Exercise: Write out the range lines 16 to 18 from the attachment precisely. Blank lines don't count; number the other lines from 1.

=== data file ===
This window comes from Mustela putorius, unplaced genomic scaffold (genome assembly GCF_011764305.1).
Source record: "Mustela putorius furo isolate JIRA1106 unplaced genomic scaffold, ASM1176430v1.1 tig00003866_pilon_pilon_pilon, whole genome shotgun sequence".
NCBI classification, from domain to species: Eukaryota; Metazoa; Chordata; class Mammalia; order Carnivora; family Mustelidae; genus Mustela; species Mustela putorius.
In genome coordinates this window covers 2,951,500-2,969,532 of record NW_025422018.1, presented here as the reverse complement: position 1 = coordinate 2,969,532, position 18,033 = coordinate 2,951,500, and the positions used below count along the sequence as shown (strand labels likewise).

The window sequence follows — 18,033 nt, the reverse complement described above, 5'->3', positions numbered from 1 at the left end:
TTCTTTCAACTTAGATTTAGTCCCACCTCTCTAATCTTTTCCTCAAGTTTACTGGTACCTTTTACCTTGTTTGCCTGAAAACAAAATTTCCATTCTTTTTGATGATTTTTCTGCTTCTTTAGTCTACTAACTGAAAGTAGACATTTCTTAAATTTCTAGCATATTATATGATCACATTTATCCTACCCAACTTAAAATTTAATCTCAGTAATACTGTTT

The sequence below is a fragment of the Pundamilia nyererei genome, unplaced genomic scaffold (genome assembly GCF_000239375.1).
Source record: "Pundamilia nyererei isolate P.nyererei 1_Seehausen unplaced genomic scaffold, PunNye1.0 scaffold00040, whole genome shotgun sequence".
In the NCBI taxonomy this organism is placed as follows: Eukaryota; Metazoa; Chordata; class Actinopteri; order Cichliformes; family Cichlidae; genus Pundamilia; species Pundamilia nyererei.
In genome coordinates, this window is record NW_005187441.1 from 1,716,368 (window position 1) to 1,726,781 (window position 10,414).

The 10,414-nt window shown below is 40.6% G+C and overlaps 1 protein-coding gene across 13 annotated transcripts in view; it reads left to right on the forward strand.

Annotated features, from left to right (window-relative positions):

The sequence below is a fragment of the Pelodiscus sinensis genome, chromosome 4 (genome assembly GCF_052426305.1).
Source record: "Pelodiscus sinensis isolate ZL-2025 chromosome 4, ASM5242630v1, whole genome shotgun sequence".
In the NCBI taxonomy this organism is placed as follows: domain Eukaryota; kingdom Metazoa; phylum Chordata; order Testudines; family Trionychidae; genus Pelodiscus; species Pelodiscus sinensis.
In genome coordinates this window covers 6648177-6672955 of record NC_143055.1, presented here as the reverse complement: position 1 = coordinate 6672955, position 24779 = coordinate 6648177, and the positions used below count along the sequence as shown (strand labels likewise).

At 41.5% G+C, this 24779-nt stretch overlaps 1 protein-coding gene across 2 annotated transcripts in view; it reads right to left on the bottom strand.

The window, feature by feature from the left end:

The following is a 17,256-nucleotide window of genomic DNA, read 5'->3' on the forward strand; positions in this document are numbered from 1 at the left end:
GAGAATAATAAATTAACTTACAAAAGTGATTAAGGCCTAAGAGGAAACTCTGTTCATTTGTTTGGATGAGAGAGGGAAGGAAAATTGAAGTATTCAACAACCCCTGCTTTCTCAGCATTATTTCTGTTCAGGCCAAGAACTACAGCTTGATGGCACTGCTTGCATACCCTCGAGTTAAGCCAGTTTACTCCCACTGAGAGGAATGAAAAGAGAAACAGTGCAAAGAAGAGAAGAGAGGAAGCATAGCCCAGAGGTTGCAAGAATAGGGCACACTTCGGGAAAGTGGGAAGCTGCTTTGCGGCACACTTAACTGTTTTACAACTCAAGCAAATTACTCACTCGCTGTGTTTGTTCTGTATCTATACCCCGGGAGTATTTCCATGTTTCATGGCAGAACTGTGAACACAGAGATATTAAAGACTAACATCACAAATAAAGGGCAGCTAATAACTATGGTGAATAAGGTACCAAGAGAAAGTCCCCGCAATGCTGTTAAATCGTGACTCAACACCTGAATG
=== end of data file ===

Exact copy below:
In genome coordinates this window covers 6648177-6672955 of record NC_143055.1, presented here as the reverse complement: position 1 = coordinate 6672955, position 24779 = coordinate 6648177, and the positions used below count along the sequence as shown (strand labels likewise).

At 41.5% G+C, this 24779-nt stretch overlaps 1 protein-coding gene across 2 annotated transcripts in view; it reads right to left on the bottom strand.

The window, feature by feature from the left end: